On the E coast of Lycia, 50 km S-SW of Antalya. Founded according to tradition in 690 B.C. by the Rhodians, Phaselis was the principal commercial port on this coast, at least until the foundation of Attaleia, and shared in the Hellenion at Naukratis in the 6th c. At this time Phaselis was not reckoned as belonging to Lycia, but rather to Pamphylia, as the true and original Lycia did not extend E of the valley of the Alâkir.
Freed against her will from Persian rule by Kimon in 468 (Plut. Cimon 12), the city was enrolled in the Delian Confederacy, with a high tribute equal to that of Ephesos. When Mausolos acquired control of Lycia Phaselis aided him against the Lycian rebellion under Perikles, and concluded a treaty with him about 360 B.C. The city surrendered peaceably to Alexander, who spent some time there in the spring of 333. Taken by siege from Antigonos by Ptolemy in 309, Phaselis remained a Ptolemaic possession until Lycia was overrun by Antiochos III in 197. After Magnesia in 189 Lycia was given to Rhodes, but the gift was rescinded in 167 by the Senate, and Lycia was left free. As a result of this Rhodian occupation Phaselis, being a Rhodian colony, was officially attached to Lycia, and after 167 appears as a member of the Lycian League, striking coins of League type and adopting its magistracies. About 100 B.C., however, Phaselis seems to have been independent (Strab. 667, apparently quoting Artemidoros), and soon after that date was occupied by the pirate Zeniketes until he was suppressed by Servilius Isauricus in 78. After this the city was taken back into the League and continued to function as a full member from then on, her citizens taking predominantly Lycian names. The impoverishment caused by the pirates (Lucan, Pharsalia 249ff) was repaired under the Empire, and a visit by Hadrian about A.D. 129 was splendidly celebrated. Coinage continues down to Gordian III (238-44).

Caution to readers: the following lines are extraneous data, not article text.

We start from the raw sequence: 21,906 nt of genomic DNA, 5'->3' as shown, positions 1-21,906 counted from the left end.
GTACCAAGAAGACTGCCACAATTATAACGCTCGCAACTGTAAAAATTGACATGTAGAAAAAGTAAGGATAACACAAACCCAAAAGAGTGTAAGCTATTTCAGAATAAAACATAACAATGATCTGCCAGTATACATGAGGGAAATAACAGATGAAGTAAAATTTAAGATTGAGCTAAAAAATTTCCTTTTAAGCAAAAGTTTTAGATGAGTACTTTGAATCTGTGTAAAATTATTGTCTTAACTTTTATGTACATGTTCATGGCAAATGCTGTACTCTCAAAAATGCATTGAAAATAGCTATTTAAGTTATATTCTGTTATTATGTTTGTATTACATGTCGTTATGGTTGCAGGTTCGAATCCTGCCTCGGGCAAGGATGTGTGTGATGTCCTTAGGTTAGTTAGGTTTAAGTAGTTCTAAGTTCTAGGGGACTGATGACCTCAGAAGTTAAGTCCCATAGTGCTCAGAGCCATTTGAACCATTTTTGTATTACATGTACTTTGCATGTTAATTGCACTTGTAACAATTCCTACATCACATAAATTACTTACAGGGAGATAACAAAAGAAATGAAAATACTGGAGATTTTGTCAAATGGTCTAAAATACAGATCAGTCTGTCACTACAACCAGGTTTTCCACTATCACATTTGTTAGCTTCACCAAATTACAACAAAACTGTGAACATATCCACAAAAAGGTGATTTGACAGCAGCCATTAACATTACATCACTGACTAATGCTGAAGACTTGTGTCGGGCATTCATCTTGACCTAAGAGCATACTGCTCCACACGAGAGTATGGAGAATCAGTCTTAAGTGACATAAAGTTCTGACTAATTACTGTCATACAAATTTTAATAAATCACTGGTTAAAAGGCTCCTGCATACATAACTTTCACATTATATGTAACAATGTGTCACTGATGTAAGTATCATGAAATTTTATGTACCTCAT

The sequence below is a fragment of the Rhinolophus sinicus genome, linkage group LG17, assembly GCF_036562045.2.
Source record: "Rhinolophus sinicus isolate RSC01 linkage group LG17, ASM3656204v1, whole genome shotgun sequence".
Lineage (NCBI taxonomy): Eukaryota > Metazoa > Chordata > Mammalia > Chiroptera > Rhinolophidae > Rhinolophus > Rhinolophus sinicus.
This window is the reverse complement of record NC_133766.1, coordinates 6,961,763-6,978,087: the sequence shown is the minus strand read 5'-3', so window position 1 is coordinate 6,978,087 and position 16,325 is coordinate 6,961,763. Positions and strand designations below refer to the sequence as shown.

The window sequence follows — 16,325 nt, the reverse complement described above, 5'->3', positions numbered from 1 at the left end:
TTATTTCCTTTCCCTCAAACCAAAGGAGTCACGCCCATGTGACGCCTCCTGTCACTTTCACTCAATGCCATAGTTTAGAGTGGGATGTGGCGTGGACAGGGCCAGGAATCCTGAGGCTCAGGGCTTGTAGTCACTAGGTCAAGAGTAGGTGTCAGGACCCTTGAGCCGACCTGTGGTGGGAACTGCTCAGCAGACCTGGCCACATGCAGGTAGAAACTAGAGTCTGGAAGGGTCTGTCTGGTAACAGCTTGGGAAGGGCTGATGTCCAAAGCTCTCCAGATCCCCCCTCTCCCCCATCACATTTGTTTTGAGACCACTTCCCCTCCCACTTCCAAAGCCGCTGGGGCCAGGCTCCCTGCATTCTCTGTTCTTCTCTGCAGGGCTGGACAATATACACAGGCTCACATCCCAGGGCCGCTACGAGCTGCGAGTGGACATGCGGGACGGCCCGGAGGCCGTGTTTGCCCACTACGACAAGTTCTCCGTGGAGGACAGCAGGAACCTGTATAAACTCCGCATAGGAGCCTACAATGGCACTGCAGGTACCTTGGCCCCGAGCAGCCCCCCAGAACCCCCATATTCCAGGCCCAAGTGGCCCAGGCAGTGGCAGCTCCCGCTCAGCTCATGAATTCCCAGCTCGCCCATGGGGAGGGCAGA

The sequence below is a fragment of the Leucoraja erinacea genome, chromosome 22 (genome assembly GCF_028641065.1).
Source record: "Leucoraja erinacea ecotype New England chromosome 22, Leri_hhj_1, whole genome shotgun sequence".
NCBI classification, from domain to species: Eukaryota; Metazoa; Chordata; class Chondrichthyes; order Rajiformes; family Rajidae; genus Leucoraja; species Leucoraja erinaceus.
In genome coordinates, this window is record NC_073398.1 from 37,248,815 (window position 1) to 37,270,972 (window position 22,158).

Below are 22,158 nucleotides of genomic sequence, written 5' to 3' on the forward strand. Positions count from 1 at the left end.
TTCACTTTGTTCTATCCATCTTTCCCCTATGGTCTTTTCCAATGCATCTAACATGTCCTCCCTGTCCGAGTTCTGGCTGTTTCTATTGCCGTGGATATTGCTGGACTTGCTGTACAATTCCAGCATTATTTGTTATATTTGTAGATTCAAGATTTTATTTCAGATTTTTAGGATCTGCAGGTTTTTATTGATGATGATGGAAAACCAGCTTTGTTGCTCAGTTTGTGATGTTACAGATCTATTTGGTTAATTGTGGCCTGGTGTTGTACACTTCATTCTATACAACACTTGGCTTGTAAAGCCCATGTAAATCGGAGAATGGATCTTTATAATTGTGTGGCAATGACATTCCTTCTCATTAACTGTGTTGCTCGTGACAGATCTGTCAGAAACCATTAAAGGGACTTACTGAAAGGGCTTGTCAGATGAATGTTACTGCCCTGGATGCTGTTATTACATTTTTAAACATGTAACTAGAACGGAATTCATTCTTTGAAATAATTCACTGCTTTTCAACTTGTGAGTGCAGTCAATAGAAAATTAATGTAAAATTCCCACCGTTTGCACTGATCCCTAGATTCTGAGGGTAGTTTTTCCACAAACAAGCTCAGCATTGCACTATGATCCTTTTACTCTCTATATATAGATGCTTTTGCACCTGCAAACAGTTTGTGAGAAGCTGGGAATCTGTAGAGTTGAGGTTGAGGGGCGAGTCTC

The site is now deserted and overgrown; it has recently been investigated but not excavated. It comprises a headland some 30 m high, with bays on N and S, and ground to the W and N. The city had three harbors (Strab. 666), still recognizable. The first, in the S bay, is the only one now used, and only by small craft; it was protected by a breakwater some 100 m long, of which parts survive under water. Since Pseudo-Skylax in the 4th c. B.C. mentions only one harbor at Phaselis, it is likely that this was the earliest of the three. The N harbor is more of an open roadstead, with reefs offshore connected by an artificial breakwater; there are no remains of other port installations. The third harbor lies between the other two at the N foot of the acropolis hill; it is nearly circular and was closed on the E by a mole; the city wall ran over it, with an entrance 18 m wide towards the S end. On the S bank is a stretch of ancient quay some 40 m long; ships moored to bollards which projected horizontally from its face.
The city wall is preserved only in short stretches. It ran all round the acropolis hill, across the entrance to the closed harbor, along the S shore of the N harbor, and inland for some 45 m to the W; on the seaward side of the acropolis it has been carried away by erosion of the cliffs.